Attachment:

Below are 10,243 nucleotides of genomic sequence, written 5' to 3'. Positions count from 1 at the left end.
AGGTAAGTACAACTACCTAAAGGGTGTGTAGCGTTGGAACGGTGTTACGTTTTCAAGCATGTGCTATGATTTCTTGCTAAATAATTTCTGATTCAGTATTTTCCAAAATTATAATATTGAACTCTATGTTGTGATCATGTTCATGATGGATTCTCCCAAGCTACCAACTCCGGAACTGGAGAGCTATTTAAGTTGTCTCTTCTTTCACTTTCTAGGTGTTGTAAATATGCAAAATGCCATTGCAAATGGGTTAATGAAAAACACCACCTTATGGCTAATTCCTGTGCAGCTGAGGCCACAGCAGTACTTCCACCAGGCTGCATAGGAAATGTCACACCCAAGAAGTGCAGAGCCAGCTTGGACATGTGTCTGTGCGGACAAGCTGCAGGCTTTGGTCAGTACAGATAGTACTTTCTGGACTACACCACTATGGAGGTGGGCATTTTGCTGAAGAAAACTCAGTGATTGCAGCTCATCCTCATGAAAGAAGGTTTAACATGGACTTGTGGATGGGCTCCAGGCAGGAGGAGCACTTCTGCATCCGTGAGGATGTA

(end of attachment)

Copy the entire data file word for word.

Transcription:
Below are 10,243 nucleotides of genomic sequence, written 5' to 3'. Positions count from 1 at the left end.
AGGTAAGTACAACTACCTAAAGGGTGTGTAGCGTTGGAACGGTGTTACGTTTTCAAGCATGTGCTATGATTTCTTGCTAAATAATTTCTGATTCAGTATTTTCCAAAATTATAATATTGAACTCTATGTTGTGATCATGTTCATGATGGATTCTCCCAAGCTACCAACTCCGGAACTGGAGAGCTATTTAAGTTGTCTCTTCTTTCACTTTCTAGGTGTTGTAAATATGCAAAATGCCATTGCAAATGGGTTAATGAAAAACACCACCTTATGGCTAATTCCTGTGCAGCTGAGGCCACAGCAGTACTTCCACCAGGCTGCATAGGAAATGTCACACCCAAGAAGTGCAGAGCCAGCTTGGACATGTGTCTGTGCGGACAAGCTGCAGGCTTTGGTCAGTACAGATAGTACTTTCTGGACTACACCACTATGGAGGTGGGCATTTTGCTGAAGAAAACTCAGTGATTGCAGCTCATCCTCATGAAAGAAGGTTTAACATGGACTTGTGGATGGGCTCCAGGCAGGAGGAGCACTTCTGCATCCGTGAGGATGTA